Every year the U.S. federal government contracts with businesses to the tune of billions of dollars. Thanks to Obama’s stimulus plan, there are more opportunities than ever. As I mentioned in last week’s post “Why specializing may help IT consultants cash in,” the stimulus plan earmarks about $20 billion for technology-related jobs.
You might think the stimulus money is out of your reach but the U.S. government is going to award a lot of that money to small companies and consultancies. If your consultancy qualifies as a small business, you’ve actually got a bit of an edge. Currently, the U.S. government is required to award their contracts of $3,000 to $100,000 to small businesses.
Be a successful government contractor with these tips
The downside to government contracting is all the red tape. Government contractors must jump through myriad hoops to satisfy wage and safety regulations, and sometimes the effort is too much for small companies with limited resources and staff.
If you decide to open the door to this opportunity, here are six tips on how to make your government consulting experience a success.
Be patient and persevere
The bidding process isn’t for the meek, and it might take months or even a couple of years to land your first contract. Being patient will serve you well.
You can’t just bid on a contract; you must register with the federal government via its Central Contractor Registration process. Be sure to include all the (optional) codes for the appropriate product categories and to supply past performance references. A comprehensive registration makes it easier for government representatives to find you.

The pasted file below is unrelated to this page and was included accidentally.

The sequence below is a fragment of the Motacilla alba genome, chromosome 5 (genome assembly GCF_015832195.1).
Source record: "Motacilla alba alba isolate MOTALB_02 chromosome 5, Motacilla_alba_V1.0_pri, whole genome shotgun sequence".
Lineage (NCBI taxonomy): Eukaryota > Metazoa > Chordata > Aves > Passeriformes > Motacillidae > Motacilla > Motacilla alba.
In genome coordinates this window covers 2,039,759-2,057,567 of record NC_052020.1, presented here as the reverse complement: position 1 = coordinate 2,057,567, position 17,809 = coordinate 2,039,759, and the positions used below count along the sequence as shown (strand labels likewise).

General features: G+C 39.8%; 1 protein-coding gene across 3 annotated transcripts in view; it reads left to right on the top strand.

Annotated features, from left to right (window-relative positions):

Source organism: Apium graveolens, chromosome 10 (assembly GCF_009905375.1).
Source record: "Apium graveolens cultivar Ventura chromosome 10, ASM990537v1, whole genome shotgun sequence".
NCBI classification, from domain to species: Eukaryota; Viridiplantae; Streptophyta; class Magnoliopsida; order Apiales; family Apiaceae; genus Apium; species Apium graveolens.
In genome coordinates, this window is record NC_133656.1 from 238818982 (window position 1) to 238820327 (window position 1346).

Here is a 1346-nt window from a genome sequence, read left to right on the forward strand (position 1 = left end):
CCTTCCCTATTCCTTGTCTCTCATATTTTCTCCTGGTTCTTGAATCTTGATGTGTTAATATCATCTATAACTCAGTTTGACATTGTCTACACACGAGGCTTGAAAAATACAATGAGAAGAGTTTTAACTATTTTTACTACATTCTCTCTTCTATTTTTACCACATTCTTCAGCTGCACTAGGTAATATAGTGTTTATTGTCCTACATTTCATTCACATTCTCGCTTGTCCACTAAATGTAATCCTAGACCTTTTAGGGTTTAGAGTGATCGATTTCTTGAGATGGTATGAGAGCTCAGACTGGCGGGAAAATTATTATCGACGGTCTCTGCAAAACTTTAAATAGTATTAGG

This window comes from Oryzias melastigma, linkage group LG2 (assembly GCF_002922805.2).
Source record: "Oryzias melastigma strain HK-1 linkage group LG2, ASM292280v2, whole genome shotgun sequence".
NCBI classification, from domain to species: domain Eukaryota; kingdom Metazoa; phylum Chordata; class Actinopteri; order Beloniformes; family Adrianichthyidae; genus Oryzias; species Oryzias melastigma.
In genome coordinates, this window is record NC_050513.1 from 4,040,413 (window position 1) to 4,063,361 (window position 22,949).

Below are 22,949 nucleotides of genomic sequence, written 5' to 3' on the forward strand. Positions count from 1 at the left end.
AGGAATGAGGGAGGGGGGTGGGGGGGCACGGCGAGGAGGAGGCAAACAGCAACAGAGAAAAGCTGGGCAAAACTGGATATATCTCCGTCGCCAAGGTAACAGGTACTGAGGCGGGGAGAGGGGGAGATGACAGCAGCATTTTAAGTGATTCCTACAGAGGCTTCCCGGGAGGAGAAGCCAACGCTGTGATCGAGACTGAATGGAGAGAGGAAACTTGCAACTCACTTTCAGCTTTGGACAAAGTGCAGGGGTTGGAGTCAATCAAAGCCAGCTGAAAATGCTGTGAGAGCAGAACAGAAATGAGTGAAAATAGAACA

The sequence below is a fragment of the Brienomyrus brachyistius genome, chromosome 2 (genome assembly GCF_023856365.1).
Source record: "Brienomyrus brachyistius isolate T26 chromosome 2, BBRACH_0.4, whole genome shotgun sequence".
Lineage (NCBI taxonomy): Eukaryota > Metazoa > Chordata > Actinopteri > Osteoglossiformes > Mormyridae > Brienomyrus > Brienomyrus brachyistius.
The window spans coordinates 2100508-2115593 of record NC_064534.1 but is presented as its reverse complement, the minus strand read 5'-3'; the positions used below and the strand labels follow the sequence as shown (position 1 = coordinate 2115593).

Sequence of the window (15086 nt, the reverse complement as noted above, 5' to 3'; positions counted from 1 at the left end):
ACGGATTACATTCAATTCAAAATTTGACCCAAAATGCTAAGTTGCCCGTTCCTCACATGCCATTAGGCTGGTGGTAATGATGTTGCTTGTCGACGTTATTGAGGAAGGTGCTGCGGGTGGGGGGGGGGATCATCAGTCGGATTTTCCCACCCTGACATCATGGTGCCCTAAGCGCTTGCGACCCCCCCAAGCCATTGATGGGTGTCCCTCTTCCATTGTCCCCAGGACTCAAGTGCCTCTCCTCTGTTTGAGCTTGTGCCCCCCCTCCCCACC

Registering probably isn’t enough; you must be proactive by getting to know the people who can help you get a contract. The place to start is FedBizOpps.gov. This site puts vendors and government representatives together.
See if you qualify for special considerations
Your technical expertise, performance, and great bid might not be all you’ve got going for you. If you work in a Historically Underutilized Business Zone (HUBZone) or you’re a service-disabled veteran, your bid might receive special preference. Take advantage of these special considerations if you qualify.
Sign up as a subcontractor
Large businesses must work with a certain number of small business contractors, so sign up to be considered. You can learn who’s looking for subcontractors in your area by searching the SUB-Net database. In other words, you sign up twice — once through the CCR process and again with large businesses looking to subcontract some of a large contract.
Learn from your mistakes
If you don’t win a contract, ask the agency why; they will tell you what you did wrong or if someone just outbid you. In either case, you’ll learn something valuable that you can put to use the next time.
Get in the contracting game
The truth is, the process is laborious, tedious, and often seems to be more about disqualifying you than finding the best match. It’s the nature of government contracting, but the money’s out, there and someone’s going to win those contracts. It might just be you.
For more information about government contracting, visit these sites:
- U.S. Small Business Administration
- OSDBU Procurement Conference 2009
- APTAC – Procurement Technical Assistance Centers
- Federal Acquisition Regulations (FAR)
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